Asia has seen a rapid drop in LNG exports from the US since 2021. The first half of the year saw a 51% drop in exports to Asia, largely reduced by a lack of Chinese spot market purchases. The residual impacts of Covid19 on China combined with high LNG prices have reduced the interest in the spot market for Chinese buyers, imports falling over 80% year-on-year. 

US spot cargoes appear to have lost their lustre, with only 2.26Mt heading to Japan in the first half of the year, compared with 4.2Mt last year, a drop of 47%. The pressure will stay on both China and Japan as contracts with the US have been historically limited and the US LNG market is moving to secure long-term contracts.

China has almost become a competitor with the US, reexporting Russian LNG as tolled Chinese LNG while its domestic demand is low. The country is purchasing very little from the US as spot gas, preferring significantly discounted Russian LNG (up to 50% off the spot price) it can re-export to Europe at a profit.



Signing On 

Both European and Chinese energy traders have moved towards long-term contracts with US suppliers rather than now-dubious reliance upon the spot market. A large number of these new contracts are even for terminals that have not been approved for funding or construction yet.

Venture Global signed 11Mtpa of contracts out of its Calcasieu Pass LNG and Plaquemines LNG facility with China’s Sinopec and CNOOC in late 2021 and early 2022. ENN Natural Gas signed for 2.7Mtpa from Cheniere for 20-year deals in March.

Germany has signed its first ever LNG offtake deal between utility EnBW and Venture Global for 0.75Mtpa from the upcoming Plaquemines LNG facility, and another 0.75Mtpa from the prospective CP2 LNG. In the first week of October, this deal has expanded to 1Mtpa from each facility, for a total of 2Mtpa once the facilities are operational. Both deals will last 20 years, securing the facilities into the 2040s and minimising the risk of stranded assets.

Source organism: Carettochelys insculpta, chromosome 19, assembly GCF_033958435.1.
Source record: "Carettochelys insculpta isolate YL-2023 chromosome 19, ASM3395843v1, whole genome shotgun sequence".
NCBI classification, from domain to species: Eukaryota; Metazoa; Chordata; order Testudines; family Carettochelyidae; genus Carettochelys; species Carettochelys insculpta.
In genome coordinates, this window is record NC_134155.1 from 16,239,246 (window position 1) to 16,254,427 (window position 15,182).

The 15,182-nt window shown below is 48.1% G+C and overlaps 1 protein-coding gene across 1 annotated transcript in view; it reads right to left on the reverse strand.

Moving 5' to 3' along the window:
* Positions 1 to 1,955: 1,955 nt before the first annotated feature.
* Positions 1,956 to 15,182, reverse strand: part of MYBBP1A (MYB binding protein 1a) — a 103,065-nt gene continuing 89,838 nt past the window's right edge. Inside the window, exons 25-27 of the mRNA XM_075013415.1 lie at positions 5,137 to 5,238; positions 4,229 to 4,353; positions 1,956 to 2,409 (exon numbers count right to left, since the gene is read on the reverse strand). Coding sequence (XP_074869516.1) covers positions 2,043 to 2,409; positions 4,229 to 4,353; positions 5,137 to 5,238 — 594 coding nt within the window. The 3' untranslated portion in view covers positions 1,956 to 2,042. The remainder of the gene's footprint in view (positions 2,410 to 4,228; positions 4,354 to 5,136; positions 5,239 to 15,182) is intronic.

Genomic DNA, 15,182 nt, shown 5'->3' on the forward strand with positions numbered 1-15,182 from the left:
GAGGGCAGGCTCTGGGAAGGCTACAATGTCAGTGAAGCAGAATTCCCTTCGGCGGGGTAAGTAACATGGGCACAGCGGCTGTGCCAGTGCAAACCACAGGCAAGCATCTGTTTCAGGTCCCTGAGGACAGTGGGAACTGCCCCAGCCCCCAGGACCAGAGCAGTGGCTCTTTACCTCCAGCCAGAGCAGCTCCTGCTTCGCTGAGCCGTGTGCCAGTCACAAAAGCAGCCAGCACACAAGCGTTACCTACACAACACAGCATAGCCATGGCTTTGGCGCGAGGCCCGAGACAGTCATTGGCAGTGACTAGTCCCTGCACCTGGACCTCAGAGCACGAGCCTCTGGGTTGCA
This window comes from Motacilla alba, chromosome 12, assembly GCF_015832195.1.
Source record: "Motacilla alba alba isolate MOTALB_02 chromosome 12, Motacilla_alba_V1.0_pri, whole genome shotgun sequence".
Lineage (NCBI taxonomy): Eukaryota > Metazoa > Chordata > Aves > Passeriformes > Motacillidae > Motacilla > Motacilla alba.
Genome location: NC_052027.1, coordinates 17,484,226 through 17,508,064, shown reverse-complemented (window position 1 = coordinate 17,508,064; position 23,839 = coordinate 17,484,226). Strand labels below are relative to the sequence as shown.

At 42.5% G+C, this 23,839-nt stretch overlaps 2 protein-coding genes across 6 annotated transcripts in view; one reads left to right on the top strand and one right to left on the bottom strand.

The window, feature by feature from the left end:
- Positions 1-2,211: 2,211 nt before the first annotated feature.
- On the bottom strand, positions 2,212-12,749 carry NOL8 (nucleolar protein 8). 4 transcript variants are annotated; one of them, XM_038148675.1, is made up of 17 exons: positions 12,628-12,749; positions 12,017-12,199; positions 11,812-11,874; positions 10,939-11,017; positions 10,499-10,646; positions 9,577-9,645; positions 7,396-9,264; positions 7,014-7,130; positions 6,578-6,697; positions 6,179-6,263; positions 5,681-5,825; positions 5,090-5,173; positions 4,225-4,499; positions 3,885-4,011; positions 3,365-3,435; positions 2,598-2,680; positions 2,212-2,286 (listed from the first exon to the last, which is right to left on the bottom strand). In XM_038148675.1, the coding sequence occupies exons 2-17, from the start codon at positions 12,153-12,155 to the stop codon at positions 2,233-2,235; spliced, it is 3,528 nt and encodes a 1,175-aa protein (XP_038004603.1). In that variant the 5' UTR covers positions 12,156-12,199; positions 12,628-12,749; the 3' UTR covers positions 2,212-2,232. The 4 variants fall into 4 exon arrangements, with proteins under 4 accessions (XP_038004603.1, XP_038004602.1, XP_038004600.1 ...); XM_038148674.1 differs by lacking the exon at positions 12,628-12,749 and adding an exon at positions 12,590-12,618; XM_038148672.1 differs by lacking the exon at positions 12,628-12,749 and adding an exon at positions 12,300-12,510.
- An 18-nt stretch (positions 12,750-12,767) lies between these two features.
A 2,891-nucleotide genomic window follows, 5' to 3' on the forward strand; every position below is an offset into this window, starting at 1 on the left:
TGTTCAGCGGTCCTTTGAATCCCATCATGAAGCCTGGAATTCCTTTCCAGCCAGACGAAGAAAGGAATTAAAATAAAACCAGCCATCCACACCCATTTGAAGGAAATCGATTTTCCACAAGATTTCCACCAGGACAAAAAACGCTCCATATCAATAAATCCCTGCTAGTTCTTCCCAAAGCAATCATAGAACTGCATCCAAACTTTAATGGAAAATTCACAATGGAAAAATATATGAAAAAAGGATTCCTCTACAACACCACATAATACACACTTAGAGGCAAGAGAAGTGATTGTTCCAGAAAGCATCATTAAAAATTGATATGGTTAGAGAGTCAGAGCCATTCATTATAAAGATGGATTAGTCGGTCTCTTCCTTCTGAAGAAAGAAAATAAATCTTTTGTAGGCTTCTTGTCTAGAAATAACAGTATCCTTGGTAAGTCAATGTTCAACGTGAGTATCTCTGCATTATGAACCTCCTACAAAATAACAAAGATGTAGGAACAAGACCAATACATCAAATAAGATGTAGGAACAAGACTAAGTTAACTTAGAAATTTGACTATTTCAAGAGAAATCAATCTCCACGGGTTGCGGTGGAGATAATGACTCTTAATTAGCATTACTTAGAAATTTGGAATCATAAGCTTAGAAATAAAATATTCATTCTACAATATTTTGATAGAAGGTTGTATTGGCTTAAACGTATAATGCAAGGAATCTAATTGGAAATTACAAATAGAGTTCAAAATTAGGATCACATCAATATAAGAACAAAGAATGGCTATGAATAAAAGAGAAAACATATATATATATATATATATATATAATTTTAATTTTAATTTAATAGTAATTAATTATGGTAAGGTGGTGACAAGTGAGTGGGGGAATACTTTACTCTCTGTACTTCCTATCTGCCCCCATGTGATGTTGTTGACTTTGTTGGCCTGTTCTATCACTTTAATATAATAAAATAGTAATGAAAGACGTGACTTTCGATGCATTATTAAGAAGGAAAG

Sempra Infrastructure has organised three recent deals with Europe. First, a 10-year 3Mtpa deal with PNGiG. Second, a 15-year 2.25Mtpa deal with RWE, though the heads of agreement has yet to be finalised. Finally, a 20-year 1.4Mtpa deal with INEOS, though it remains non-binding. All three deals are associated with the yetto-be-confirmed Port Arthur LNG Phase 1 or Cameron LNG Phase 2 projects.

NextDecade’s Rio Grande project will become one of the largest LNG plants in the world at 27Mtpa over two phases (16.2Mtpa Phase 1, 10.8Mtpa Phase 2), and securing its offtake will be vital to acquiring financing for the project. The company has secured a number of long-term sales and purchase agreements. They include: 

- 1.75Mtpa to ENGIE for 15 years

- 1Mtpa to ExxonMobil for 20 years

- 1Mtpa to Guangdong Energy for 20 years

- 1Mtpa to China Gas for 20 years

- 1Mtpa to ENN Execute for 20 years

Combining to 5.75Mtpa, the combination of agreements secures over 35% of Rio Grande’s first phase capacity.



The US LNG market is in a very healthy space with a great deal of growth to come out to 2027. It relies on continued cheap gas from the US fields in the Permian Basin and the Appalachians, which are seen as low risk for significant decline. Operators continue to finance cautiously and with strong demand incentives pushing buyers to lock in contracts, the risk of stranded assets or unprofitability is minimal. US LNG is in an excellent place.